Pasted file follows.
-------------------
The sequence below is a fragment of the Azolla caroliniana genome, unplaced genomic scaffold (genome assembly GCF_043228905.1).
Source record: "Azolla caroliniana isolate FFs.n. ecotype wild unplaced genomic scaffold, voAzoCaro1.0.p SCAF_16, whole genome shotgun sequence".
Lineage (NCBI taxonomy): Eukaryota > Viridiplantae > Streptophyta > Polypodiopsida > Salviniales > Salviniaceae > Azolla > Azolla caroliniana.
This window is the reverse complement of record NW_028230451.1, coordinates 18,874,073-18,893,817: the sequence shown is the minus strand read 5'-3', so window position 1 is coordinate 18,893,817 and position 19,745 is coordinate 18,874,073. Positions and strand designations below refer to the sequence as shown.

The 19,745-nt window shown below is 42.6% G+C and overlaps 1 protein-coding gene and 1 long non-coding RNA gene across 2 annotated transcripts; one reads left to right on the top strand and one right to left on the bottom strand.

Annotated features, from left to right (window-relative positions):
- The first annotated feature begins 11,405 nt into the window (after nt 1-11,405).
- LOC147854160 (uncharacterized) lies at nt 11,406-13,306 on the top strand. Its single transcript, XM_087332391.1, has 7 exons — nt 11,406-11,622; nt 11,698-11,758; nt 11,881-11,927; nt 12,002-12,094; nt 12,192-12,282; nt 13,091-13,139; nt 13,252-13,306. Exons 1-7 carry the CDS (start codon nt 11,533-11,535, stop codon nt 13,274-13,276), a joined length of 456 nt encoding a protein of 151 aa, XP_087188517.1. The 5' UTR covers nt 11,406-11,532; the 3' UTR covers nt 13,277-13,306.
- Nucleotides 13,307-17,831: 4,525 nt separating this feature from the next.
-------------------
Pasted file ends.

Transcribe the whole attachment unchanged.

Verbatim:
The sequence below is a fragment of the Azolla caroliniana genome, unplaced genomic scaffold (genome assembly GCF_043228905.1).
Source record: "Azolla caroliniana isolate FFs.n. ecotype wild unplaced genomic scaffold, voAzoCaro1.0.p SCAF_16, whole genome shotgun sequence".
Lineage (NCBI taxonomy): Eukaryota > Viridiplantae > Streptophyta > Polypodiopsida > Salviniales > Salviniaceae > Azolla > Azolla caroliniana.
This window is the reverse complement of record NW_028230451.1, coordinates 18,874,073-18,893,817: the sequence shown is the minus strand read 5'-3', so window position 1 is coordinate 18,893,817 and position 19,745 is coordinate 18,874,073. Positions and strand designations below refer to the sequence as shown.

The 19,745-nt window shown below is 42.6% G+C and overlaps 1 protein-coding gene and 1 long non-coding RNA gene across 2 annotated transcripts; one reads left to right on the top strand and one right to left on the bottom strand.

Annotated features, from left to right (window-relative positions):
- The first annotated feature begins 11,405 nt into the window (after nt 1-11,405).
- LOC147854160 (uncharacterized) lies at nt 11,406-13,306 on the top strand. Its single transcript, XM_087332391.1, has 7 exons — nt 11,406-11,622; nt 11,698-11,758; nt 11,881-11,927; nt 12,002-12,094; nt 12,192-12,282; nt 13,091-13,139; nt 13,252-13,306. Exons 1-7 carry the CDS (start codon nt 11,533-11,535, stop codon nt 13,274-13,276), a joined length of 456 nt encoding a protein of 151 aa, XP_087188517.1. The 5' UTR covers nt 11,406-11,532; the 3' UTR covers nt 13,277-13,306.
- Nucleotides 13,307-17,831: 4,525 nt separating this feature from the next.